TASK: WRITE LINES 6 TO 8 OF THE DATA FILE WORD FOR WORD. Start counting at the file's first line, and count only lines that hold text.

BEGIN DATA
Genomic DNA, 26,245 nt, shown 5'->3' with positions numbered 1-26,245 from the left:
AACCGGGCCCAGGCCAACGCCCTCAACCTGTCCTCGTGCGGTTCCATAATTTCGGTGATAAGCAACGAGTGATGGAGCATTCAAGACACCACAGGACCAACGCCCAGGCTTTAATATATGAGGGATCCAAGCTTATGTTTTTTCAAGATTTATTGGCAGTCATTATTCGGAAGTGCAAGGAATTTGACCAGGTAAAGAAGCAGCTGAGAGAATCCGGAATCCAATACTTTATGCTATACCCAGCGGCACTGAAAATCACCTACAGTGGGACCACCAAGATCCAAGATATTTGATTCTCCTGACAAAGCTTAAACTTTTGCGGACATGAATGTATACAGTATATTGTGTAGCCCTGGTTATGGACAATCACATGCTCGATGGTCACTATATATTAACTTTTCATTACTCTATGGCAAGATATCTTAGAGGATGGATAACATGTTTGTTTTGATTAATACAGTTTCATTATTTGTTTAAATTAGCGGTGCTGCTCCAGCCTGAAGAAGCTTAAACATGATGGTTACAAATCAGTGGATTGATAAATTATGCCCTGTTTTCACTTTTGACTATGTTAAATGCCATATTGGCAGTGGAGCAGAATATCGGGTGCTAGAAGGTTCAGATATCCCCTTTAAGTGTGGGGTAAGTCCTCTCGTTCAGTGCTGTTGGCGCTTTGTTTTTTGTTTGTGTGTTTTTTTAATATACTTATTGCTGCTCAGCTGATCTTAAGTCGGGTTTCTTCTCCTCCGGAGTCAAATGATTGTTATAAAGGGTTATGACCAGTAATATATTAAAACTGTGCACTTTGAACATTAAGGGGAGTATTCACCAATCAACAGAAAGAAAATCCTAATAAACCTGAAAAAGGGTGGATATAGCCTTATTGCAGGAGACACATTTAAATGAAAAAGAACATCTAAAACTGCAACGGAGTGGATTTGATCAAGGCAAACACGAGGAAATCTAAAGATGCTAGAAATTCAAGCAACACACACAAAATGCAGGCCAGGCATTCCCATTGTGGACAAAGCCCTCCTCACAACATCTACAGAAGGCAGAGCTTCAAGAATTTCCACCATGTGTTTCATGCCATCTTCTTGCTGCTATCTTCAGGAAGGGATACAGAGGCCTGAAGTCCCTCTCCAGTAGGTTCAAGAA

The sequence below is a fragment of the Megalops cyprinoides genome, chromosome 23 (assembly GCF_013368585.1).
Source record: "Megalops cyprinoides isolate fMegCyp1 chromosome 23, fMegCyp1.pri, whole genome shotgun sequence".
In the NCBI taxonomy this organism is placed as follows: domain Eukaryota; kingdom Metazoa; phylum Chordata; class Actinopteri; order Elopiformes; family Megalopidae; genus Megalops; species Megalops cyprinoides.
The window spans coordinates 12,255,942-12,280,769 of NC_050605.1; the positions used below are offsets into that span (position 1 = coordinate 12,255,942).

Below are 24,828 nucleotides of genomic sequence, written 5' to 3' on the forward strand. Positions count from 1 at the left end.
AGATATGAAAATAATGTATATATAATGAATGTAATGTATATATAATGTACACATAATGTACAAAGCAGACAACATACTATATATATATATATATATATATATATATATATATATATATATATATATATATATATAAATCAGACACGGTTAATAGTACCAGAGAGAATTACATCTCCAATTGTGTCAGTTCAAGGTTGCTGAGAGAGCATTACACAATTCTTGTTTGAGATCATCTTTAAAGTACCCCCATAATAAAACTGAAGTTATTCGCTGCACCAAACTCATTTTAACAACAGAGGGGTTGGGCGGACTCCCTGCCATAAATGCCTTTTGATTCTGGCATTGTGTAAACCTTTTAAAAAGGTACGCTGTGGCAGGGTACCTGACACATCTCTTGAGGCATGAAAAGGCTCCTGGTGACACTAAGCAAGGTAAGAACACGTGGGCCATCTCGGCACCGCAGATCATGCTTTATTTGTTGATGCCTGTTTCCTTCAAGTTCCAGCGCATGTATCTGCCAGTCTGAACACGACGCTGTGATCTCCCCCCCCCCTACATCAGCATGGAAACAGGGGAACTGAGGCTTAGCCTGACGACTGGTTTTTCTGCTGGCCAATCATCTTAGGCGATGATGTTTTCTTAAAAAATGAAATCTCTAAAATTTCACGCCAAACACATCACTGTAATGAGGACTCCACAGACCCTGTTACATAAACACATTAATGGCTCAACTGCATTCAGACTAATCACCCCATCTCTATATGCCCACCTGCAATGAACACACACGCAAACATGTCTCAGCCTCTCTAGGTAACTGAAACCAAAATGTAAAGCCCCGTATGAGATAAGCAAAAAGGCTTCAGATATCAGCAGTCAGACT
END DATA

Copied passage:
The window spans coordinates 12,255,942-12,280,769 of NC_050605.1; the positions used below are offsets into that span (position 1 = coordinate 12,255,942).

Below are 24,828 nucleotides of genomic sequence, written 5' to 3' on the forward strand. Positions count from 1 at the left end.
AGATATGAAAATAATGTATATATAATGAATGTAATGTATATATAATGTACACATAATGTACAAAGCAGACAACATACTATATATATATATATATATATATATATATATATATATATATATATATATATATATATAAATCAGACACGGTTAATAGTACCAGAGAGAATTACATCTCCAATTGTGTCAGTTCAAGGTTGCTGAGAGAGCATTACACAATTCTTGTTTGAGATCATCTTTAAAGTACCCCCATAATAAAACTGAAGTTATTCGCTGCACCAAACTCATTTTAACAACAGAGGGGTTGGGCGGACTCCCTGCCATAAATGCCTTTTGATTCTGGCATTGTGTAAACCTTTTAAAAAGGTACGCTGTGGCAGGGTACCTGACACATCTCTTGAGGCATGAAAAGGCTCCTGGTGACACTAAGCAAGGTAAGAACACGTGGGCCATCTCGGCACCGCAGATCATGCTTTATTTGTTGATGCCTGTTTCCTTCAAGTTCCAGCGCATGTATCTGCCAGTCTGAACACGACGCTGTGATCTCCCCCCCCCCTACATCAGCATGGAAACAGGGGAACTGAGGCTTAGCCTGACGACTGGTTTTTCTGCTGGCCAATCATCTTAGGCGATGATGTTTTCTTAAAAAATGAAATCTCTAAAATTTCACGCCAAACACATCACTGTAATGAGGACTCCACAGACCCTGTTACATAAACACATTAATGGCTCAACTGCATTCAGACTAATCACCCCATCTCTATATGCCCACCTGCAATGAACACACACGCAAACATGTCTCAGCCTCTCTAGGTAACTGAAACCAAAATGTAAAGCCCCGTATGAGATAAGCAAAAAGGCTTCAGATATCAGCAGTCAGACT